The 3rd of July 2017 marked the launch of Bond Connect, which in years to come will probably be remembered as a watershed moment along the path of internationalisation of the renminbi. If looked at narrowly, the significance of Bond Connect can sometimes be overlooked, so as we approach the first anniversary of it’s launch, we revisit the scheme and the implications for financial markets in China, and the longer term impact on the global financial system.
Firstly, what exactly is Bond Connect? The program allows international investors to access the domestic bond market which is often referred to as “Northbound” trading. The program is in fact two way, although currently “Southbound” trading, facilitating flows in the other direction, has yet to be sanctioned. Bond Connect is a much simpler mechanism for foreigners who previously had to use other schemes, such as RQFII, which required a pre-approved quota, with a much longer and more involved process than Bond Connect.
China is home to the third largest bond market in the world, issued by one of the relatively few creditor nations in the world, with 10 year yields currently trading at 3.55%. Much to the surprise of many, the renminbi has been one of the world’s strongest currencies over the past decade, aided by the country’s large current account surplus, which in absolute terms is the 3rd largest in the world, ranking behind only Germany and Japan.
Academic research supports the idea that countries that run cumulative current account surpluses over extended periods, tend to see their currencies appreciate (and vice versa) and our analysis suggests the currency could appreciate by 4% per annum against the dollar, when interest rate differentials are taken into account. When compounded over many years, that equates to a significant return for investors who might otherwise have held currencies such as the US dollar and sterling. The US and the UK have the largest current account deficits in the world and this marks them out likely to be poor stores of value. Given that foreigners hold under 2% of the Chinese bond market, that figure can only increase over time and one of Bond Connect’s key benefits is that it helps to facilitate those inflows.
And that could be the end of the story. Except that isn’t the key story at all. What most people seem to have overlooked is the fact that increased inflows by international investors then opens up the possibility of Chinese capital outflows, WITHOUT exerting downward pressure on the exchange rate. This notion conflicts with most people’s assumption that greater outflows from China equates to a weaker renminbi.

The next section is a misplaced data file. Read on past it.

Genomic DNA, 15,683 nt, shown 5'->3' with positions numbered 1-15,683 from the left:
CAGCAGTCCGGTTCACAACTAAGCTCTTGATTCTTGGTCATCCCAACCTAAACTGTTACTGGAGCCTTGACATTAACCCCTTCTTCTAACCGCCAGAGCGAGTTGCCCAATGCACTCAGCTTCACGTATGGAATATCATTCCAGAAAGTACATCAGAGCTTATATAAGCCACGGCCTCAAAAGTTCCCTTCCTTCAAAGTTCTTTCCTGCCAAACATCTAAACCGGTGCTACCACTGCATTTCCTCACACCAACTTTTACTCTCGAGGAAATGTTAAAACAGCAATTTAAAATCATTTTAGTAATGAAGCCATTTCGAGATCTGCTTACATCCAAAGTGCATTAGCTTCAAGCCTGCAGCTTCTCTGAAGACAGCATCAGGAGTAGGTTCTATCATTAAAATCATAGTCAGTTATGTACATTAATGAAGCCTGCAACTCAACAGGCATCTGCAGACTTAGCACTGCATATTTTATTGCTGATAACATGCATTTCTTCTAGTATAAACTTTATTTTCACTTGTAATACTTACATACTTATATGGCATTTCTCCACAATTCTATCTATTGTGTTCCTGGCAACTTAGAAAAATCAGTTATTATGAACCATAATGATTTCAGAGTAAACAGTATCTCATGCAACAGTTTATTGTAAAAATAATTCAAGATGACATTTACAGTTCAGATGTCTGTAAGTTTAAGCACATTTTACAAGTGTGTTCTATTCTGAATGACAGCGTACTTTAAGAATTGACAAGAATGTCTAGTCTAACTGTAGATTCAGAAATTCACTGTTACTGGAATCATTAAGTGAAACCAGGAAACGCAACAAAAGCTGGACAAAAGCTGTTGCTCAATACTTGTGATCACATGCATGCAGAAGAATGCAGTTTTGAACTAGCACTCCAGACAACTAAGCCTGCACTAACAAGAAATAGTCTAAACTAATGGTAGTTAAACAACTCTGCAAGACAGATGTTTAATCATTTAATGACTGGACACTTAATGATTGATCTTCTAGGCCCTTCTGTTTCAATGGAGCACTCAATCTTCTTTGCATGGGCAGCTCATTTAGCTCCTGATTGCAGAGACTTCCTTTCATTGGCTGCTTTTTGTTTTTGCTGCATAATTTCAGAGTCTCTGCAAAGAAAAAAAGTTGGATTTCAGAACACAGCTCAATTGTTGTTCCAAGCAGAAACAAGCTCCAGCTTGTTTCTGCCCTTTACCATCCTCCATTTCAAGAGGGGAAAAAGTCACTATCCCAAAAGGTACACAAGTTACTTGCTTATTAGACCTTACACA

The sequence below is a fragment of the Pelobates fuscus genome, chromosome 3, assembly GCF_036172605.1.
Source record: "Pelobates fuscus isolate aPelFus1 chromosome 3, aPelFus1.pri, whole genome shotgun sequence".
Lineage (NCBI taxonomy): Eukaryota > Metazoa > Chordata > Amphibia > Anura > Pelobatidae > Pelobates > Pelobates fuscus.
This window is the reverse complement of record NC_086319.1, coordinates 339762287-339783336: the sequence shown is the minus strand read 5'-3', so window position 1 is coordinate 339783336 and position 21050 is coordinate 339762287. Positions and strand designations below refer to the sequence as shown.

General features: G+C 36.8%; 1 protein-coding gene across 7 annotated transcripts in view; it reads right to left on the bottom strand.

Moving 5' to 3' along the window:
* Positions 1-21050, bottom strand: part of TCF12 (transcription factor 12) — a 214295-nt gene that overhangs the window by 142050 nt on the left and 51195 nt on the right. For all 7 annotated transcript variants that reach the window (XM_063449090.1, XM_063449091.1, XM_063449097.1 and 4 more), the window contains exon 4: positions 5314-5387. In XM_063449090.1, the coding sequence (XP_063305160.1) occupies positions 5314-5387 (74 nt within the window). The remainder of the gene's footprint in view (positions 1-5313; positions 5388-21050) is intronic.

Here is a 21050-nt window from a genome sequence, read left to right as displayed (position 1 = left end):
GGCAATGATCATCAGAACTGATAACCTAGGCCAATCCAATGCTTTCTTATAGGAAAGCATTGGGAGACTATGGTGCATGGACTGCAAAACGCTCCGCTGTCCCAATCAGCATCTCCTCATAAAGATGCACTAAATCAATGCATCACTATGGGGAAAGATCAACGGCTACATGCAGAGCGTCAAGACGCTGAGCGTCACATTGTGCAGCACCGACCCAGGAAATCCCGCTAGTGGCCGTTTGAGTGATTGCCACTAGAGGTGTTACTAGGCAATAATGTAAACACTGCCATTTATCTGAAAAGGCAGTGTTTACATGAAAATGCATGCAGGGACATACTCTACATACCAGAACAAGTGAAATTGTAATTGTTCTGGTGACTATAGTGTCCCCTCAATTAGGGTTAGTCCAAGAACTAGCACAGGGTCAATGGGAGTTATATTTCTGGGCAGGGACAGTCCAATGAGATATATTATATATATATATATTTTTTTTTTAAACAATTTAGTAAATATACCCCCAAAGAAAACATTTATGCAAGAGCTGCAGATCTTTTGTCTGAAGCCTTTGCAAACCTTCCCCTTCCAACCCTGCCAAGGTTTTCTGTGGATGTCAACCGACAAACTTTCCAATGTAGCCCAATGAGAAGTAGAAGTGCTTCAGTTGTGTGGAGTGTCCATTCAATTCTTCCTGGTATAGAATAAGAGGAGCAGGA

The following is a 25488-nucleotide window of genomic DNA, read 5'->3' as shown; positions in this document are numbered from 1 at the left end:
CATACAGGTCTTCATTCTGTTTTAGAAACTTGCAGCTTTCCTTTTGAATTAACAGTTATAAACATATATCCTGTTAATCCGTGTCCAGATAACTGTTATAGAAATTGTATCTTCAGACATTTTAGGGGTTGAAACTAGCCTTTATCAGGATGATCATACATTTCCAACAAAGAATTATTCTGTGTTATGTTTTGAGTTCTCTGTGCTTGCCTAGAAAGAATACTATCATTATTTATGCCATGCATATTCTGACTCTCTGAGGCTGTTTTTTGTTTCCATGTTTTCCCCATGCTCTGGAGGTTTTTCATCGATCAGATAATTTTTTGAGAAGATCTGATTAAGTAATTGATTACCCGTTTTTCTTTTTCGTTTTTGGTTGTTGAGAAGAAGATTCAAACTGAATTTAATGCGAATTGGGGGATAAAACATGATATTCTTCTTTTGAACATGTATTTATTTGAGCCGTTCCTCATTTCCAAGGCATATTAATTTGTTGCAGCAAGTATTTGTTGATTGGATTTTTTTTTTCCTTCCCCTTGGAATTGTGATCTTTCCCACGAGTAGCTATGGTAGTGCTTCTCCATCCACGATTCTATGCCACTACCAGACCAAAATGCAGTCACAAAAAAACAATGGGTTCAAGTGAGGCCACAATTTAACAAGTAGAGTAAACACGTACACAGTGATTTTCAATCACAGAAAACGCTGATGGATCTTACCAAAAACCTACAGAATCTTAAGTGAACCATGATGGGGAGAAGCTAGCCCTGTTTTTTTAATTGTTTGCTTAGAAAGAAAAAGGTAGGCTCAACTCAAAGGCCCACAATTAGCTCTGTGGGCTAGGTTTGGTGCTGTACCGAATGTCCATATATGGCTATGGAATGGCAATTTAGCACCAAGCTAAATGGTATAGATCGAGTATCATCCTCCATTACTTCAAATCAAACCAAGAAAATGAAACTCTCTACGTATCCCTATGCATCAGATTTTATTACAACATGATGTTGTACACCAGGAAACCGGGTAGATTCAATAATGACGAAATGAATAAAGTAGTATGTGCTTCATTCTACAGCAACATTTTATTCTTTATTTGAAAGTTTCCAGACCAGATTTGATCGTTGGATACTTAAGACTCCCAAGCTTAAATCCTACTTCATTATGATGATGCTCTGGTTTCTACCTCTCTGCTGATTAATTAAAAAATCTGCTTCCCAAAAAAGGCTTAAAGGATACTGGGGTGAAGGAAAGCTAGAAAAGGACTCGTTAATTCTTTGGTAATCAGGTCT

To make sense of this we need to look more closely at the channels for outbound capital, the most significant of these being QDII and RQDII. The former gets most of the press attention as that channel allows Chinese capital to flow abroad into (so-called) hard currencies like US dollars or sterling, for example. The QDII channel was reopened in April 2018 although the additional quota was only increased by USD 9 billion, a tiny sum in the context of global financial markets.
Less widely reported is RQDII, which channels renminbi from the domestic markets into international markets, the main requirement being that these assets must either be denominated in, or hedged back into renminbi. Why is this so important? Well, until recently, Chinese institutions were heavily restricted in their ability to access international markets and hence they have poorly diversified portfolios consisting of Chinese cash, Chinese bonds, Chinese equities and Chinese property. Going forward, that mix will change, and the sums are mind boggling.
Estimates vary, but it widely accepted that the sums are measured in the trillions of US dollars. That will have significant implications for the entire global financial system over the next several decades. Which is why we believe that Bond Connect will, in years to come, be credited as one of the key mechanisms, not just for allowing inflows into China, but also for its role in helping to facilitate outbound capital as well.